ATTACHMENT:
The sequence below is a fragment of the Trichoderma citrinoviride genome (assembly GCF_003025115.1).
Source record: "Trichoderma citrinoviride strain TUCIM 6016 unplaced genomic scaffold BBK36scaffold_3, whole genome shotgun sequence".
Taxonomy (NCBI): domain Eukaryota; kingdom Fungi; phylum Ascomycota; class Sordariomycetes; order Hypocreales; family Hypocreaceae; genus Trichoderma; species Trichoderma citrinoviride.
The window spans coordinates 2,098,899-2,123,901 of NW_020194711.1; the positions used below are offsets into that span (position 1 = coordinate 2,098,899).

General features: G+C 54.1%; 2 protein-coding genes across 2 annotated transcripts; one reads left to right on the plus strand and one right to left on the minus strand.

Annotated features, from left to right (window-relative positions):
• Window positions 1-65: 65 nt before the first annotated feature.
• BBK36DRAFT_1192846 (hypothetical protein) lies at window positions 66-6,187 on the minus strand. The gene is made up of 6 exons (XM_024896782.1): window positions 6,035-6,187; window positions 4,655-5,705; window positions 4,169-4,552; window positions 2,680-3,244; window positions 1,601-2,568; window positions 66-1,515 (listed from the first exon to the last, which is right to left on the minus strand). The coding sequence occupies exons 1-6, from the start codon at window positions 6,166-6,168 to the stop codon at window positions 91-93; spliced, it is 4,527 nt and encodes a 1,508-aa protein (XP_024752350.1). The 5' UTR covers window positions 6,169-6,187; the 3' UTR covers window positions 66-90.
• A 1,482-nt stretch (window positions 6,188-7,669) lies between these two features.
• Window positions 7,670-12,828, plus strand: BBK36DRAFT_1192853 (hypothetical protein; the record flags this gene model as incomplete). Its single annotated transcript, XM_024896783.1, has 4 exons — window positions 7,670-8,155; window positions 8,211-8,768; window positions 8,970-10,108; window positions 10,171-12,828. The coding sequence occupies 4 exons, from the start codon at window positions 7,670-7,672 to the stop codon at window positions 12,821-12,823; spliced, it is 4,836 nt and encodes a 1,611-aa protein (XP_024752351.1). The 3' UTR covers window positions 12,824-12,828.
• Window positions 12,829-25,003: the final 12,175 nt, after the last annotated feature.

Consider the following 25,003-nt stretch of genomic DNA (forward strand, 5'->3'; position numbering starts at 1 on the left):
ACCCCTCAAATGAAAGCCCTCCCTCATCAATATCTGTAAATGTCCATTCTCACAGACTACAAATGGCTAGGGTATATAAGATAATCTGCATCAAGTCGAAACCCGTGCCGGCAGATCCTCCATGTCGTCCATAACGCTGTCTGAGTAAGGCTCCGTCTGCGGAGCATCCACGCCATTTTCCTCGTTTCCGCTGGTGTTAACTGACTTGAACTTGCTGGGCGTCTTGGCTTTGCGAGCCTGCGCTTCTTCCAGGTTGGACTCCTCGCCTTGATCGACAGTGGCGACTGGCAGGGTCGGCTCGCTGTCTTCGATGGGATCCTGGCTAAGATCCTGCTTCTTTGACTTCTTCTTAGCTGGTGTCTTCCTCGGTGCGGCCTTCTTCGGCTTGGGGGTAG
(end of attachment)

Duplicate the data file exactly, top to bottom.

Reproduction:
The sequence below is a fragment of the Trichoderma citrinoviride genome (assembly GCF_003025115.1).
Source record: "Trichoderma citrinoviride strain TUCIM 6016 unplaced genomic scaffold BBK36scaffold_3, whole genome shotgun sequence".
Taxonomy (NCBI): domain Eukaryota; kingdom Fungi; phylum Ascomycota; class Sordariomycetes; order Hypocreales; family Hypocreaceae; genus Trichoderma; species Trichoderma citrinoviride.
The window spans coordinates 2,098,899-2,123,901 of NW_020194711.1; the positions used below are offsets into that span (position 1 = coordinate 2,098,899).

General features: G+C 54.1%; 2 protein-coding genes across 2 annotated transcripts; one reads left to right on the plus strand and one right to left on the minus strand.

Annotated features, from left to right (window-relative positions):
• Window positions 1-65: 65 nt before the first annotated feature.
• BBK36DRAFT_1192846 (hypothetical protein) lies at window positions 66-6,187 on the minus strand. The gene is made up of 6 exons (XM_024896782.1): window positions 6,035-6,187; window positions 4,655-5,705; window positions 4,169-4,552; window positions 2,680-3,244; window positions 1,601-2,568; window positions 66-1,515 (listed from the first exon to the last, which is right to left on the minus strand). The coding sequence occupies exons 1-6, from the start codon at window positions 6,166-6,168 to the stop codon at window positions 91-93; spliced, it is 4,527 nt and encodes a 1,508-aa protein (XP_024752350.1). The 5' UTR covers window positions 6,169-6,187; the 3' UTR covers window positions 66-90.
• A 1,482-nt stretch (window positions 6,188-7,669) lies between these two features.
• Window positions 7,670-12,828, plus strand: BBK36DRAFT_1192853 (hypothetical protein; the record flags this gene model as incomplete). Its single annotated transcript, XM_024896783.1, has 4 exons — window positions 7,670-8,155; window positions 8,211-8,768; window positions 8,970-10,108; window positions 10,171-12,828. The coding sequence occupies 4 exons, from the start codon at window positions 7,670-7,672 to the stop codon at window positions 12,821-12,823; spliced, it is 4,836 nt and encodes a 1,611-aa protein (XP_024752351.1). The 3' UTR covers window positions 12,824-12,828.
• Window positions 12,829-25,003: the final 12,175 nt, after the last annotated feature.

Consider the following 25,003-nt stretch of genomic DNA (forward strand, 5'->3'; position numbering starts at 1 on the left):
ACCCCTCAAATGAAAGCCCTCCCTCATCAATATCTGTAAATGTCCATTCTCACAGACTACAAATGGCTAGGGTATATAAGATAATCTGCATCAAGTCGAAACCCGTGCCGGCAGATCCTCCATGTCGTCCATAACGCTGTCTGAGTAAGGCTCCGTCTGCGGAGCATCCACGCCATTTTCCTCGTTTCCGCTGGTGTTAACTGACTTGAACTTGCTGGGCGTCTTGGCTTTGCGAGCCTGCGCTTCTTCCAGGTTGGACTCCTCGCCTTGATCGACAGTGGCGACTGGCAGGGTCGGCTCGCTGTCTTCGATGGGATCCTGGCTAAGATCCTGCTTCTTTGACTTCTTCTTAGCTGGTGTCTTCCTCGGTGCGGCCTTCTTCGGCTTGGGGGTAG